New Report Shows CPS Caseloads Still in Danger Zone for Texas Kids

As Judge’s Ruling Looms, DFPS Report Shows Minor Progress Falls Short

For Immediate Release

CONTACT: Peter Clark, 512.417.9262

AUSTIN – A new report from the Texas Department of Family and Protective Services (DFPS) shows that the safety of Texas children is jeopardized by the high caseloads assigned to Child Protective Services (CPS) caseworkers. The caseloads are based largely on appropriations provided by the state Legislature.

The new Annual Report and Data Book released by DFPS, the parent agency for CPS, shows that in 2015 every foster care caseworker was responsible for the safety of 28 children each day, on average. The Texas average far exceeds the maximum of 17 recommended in the national best practices published by the Child Welfare League of America (CWLA). In fact, CWLA uses a maximum monthly figure while the state uses daily averages, meaning the Texas numbers are even more dangerous than a direct comparison suggests.

"When children have been through abuse or neglect and then removal from their homes, they shouldn’t have to compete with 27 other vulnerable children for the support of a single CPS caseworker,” said Stephanie Rubin, CEO of Texans Care for Children. "When children with complex health needs are moved from foster home to foster home, they need the stability and support of an attentive caseworker. CPS caseworkers and leadership are working hard to make sure children don’t fall through the cracks, but the Legislature needs to step up and provide the funding it takes to keep these kids safe and help them recover from their trauma.”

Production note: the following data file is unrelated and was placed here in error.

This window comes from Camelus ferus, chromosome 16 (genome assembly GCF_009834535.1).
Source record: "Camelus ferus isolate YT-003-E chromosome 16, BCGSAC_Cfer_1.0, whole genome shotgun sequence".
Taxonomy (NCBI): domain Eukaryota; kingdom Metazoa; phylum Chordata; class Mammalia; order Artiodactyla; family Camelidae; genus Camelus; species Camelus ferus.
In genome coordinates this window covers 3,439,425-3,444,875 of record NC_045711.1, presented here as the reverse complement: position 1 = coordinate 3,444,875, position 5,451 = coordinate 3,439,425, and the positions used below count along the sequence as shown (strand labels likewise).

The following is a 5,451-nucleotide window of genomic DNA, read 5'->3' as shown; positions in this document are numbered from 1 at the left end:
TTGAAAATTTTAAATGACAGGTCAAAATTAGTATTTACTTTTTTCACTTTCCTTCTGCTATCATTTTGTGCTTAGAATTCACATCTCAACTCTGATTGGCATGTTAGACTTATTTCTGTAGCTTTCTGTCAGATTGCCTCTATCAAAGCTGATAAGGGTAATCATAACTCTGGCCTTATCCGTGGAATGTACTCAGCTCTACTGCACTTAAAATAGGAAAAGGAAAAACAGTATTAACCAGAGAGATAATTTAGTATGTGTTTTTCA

A federal judge recently ruled that the Texas foster care system is unconstitutionally dangerous for children, citing the high caseloads as one of the causes. In her ruling, the judge noted "caseworkers are overburdened to the point where they cannot perform their required duties, namely protecting their foster children from an unreasonable risk of harm.” The judge also suggested that the official numbers provided by the agency understate the size of caseloads, explaining, "DFPS also counts caseworkers that only keep track of one child, part-time caseworkers, and fictive workers who are ‘created out of all the overtime,’ which ‘are not actually even people.’ DFPS’s data already shows excessive caseloads. The Court can only imagine the actual figures if make-believe people are no longer counted.”The judge noted that the Department’s 2012-2013 Legislative Appropriations Request stated, "High caseloads cause quality casework to suffer, thus putting children in our system further at risk of harm.” She called on DFPS to conduct a "workload study” to better understand current caseloads and staffing needs. The state has appealed the judge’s ruling.

The DFPS report does show that the state has taken small steps in the right direction, reducing foster care caseloads from 31 in 2014 to the current 28.

Caseloads for caseworkers in the foster care system – also known as conservatorship or "substitute care services” – are even worse in certain regions of the state, according to the DFPS report. For example, caseworkers in the Midland region juggle an average of 34 children per day. In the Tyler area the average exceeds 32, while the Abilene and Austin regions are close to 31. The El Paso and Houston areas, on the other hand, are doing the best with averages of 20 and 25, respectively.

The new report also reveals unsafe caseloads for CPS staffers who conduct the investigations into allegations of abuse and neglect. In 2015, these caseworkers were tasked with an average of 16.5 investigations per day. While the state made modest progress, reducing the average from 19.5 in 2014, caseloads still far exceed the CWLA national recommendation of 12 active cases per month. Houston has the highest average, with approximately 18, while the El Paso region is doing the best, coming in just under 12.

The Legislature passed foster care safety improvements during the last legislative session, and state leaders have signaled that foster care will be a bipartisan priority issue for the next legislative session. House Speaker Joe Straus and Lt. Governor Dan Patrick have both directed legislative committees to study foster care improvements prior to 2017. The Senate Health and Human Services Committee has scheduled a hearing on foster care for April 20th.

From the DFPS Annual Report: